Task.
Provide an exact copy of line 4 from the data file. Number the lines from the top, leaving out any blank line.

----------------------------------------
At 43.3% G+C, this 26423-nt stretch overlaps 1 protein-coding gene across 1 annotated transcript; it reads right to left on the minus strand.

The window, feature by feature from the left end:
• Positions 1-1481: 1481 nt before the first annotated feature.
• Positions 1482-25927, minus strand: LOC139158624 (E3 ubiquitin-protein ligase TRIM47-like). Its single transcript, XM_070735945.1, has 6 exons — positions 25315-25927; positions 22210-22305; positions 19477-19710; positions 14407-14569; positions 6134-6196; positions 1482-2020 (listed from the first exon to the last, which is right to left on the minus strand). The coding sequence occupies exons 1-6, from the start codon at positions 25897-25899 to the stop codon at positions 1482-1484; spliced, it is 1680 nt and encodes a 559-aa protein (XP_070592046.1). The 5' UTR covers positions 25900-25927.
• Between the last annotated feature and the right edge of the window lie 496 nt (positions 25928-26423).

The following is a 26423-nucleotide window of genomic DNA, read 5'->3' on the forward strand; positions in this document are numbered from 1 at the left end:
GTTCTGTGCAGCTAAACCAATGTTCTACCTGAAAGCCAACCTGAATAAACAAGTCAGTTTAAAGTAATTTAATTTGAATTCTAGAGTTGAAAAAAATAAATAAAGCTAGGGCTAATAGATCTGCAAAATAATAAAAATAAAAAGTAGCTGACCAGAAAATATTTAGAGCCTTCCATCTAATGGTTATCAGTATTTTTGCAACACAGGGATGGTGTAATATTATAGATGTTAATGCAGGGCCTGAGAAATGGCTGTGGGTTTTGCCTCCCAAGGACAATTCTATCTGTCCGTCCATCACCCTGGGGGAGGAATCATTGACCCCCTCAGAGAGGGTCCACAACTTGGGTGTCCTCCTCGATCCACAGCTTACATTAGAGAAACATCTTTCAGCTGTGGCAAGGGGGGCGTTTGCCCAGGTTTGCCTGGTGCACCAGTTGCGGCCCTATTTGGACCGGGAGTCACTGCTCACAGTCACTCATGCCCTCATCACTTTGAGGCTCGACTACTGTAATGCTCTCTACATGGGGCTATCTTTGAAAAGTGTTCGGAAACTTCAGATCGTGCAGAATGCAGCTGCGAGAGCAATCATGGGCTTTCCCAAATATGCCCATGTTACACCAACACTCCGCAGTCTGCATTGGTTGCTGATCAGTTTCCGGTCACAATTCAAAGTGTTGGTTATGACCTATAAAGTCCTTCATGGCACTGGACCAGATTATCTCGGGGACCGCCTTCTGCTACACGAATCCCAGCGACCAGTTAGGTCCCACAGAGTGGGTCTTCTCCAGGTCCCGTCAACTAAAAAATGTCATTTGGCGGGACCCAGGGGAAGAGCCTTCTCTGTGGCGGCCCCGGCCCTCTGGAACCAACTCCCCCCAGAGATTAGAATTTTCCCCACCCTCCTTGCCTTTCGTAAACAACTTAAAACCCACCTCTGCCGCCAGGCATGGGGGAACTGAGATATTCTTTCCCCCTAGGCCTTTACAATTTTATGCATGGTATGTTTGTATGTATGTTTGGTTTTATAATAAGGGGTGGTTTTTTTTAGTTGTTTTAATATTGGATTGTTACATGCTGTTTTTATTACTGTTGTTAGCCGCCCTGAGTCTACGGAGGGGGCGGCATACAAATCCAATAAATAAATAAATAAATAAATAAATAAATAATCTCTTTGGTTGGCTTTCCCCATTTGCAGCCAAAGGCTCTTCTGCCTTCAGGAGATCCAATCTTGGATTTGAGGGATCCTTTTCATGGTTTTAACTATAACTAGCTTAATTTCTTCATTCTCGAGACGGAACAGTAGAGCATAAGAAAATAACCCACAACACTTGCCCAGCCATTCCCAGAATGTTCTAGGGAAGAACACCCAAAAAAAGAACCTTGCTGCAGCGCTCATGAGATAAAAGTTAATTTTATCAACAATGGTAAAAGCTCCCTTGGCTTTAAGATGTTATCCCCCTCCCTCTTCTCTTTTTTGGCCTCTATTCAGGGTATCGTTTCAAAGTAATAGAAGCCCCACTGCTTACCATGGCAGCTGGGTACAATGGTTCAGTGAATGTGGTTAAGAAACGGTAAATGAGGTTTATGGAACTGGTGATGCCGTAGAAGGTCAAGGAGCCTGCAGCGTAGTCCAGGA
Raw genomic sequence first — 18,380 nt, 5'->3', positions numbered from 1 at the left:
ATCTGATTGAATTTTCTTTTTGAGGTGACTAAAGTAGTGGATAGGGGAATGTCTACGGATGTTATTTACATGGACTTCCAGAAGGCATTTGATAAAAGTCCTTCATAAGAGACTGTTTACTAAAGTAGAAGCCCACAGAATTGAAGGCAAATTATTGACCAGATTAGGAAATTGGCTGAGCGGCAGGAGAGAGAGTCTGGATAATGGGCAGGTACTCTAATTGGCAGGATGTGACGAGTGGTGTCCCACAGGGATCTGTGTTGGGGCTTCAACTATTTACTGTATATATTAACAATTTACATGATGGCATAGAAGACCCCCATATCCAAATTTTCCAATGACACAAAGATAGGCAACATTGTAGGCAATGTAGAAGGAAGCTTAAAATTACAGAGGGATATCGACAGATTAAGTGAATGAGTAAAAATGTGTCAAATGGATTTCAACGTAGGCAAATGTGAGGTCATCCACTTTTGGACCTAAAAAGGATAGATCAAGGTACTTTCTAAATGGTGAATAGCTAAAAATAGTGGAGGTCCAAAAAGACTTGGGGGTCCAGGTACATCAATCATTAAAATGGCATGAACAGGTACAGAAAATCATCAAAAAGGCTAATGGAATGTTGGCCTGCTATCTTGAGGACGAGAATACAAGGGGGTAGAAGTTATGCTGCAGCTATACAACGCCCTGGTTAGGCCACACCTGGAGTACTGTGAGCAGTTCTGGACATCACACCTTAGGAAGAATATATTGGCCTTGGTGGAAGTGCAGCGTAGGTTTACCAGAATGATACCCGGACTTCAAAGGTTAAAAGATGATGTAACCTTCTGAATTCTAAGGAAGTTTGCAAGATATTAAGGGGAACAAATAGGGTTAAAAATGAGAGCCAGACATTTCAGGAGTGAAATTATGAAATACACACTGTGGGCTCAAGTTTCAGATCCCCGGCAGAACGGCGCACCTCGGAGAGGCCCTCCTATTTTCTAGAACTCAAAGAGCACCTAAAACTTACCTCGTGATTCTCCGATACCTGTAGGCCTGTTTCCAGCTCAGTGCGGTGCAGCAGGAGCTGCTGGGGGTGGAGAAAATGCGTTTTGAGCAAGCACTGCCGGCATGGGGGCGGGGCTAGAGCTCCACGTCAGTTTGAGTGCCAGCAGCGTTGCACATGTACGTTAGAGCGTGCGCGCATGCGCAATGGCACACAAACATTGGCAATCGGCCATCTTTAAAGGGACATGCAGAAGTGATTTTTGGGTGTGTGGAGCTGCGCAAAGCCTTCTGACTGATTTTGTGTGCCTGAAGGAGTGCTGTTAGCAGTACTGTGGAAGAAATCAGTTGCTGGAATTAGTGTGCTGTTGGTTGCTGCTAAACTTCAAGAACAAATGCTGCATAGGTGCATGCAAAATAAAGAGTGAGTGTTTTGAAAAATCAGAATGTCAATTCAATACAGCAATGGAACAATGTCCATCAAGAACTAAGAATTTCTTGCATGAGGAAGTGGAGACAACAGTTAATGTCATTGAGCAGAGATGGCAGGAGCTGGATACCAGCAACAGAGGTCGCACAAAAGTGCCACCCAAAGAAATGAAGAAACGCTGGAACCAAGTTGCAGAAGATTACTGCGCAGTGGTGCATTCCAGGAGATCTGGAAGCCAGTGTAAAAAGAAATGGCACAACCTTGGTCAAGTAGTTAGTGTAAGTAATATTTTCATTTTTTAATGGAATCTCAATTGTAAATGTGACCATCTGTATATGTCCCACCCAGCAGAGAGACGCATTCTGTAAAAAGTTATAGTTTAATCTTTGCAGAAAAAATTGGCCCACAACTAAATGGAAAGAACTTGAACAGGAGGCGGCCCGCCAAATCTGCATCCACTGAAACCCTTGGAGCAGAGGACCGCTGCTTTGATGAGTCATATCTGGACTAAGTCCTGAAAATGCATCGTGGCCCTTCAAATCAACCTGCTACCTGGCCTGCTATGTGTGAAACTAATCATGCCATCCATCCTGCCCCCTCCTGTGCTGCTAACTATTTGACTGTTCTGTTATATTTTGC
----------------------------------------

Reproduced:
• Positions 1482-25927, minus strand: LOC139158624 (E3 ubiquitin-protein ligase TRIM47-like). Its single transcript, XM_070735945.1, has 6 exons — positions 25315-25927; positions 22210-22305; positions 19477-19710; positions 14407-14569; positions 6134-6196; positions 1482-2020 (listed from the first exon to the last, which is right to left on the minus strand). The coding sequence occupies exons 1-6, from the start codon at positions 25897-25899 to the stop codon at positions 1482-1484; spliced, it is 1680 nt and encodes a 559-aa protein (XP_070592046.1). The 5' UTR covers positions 25900-25927.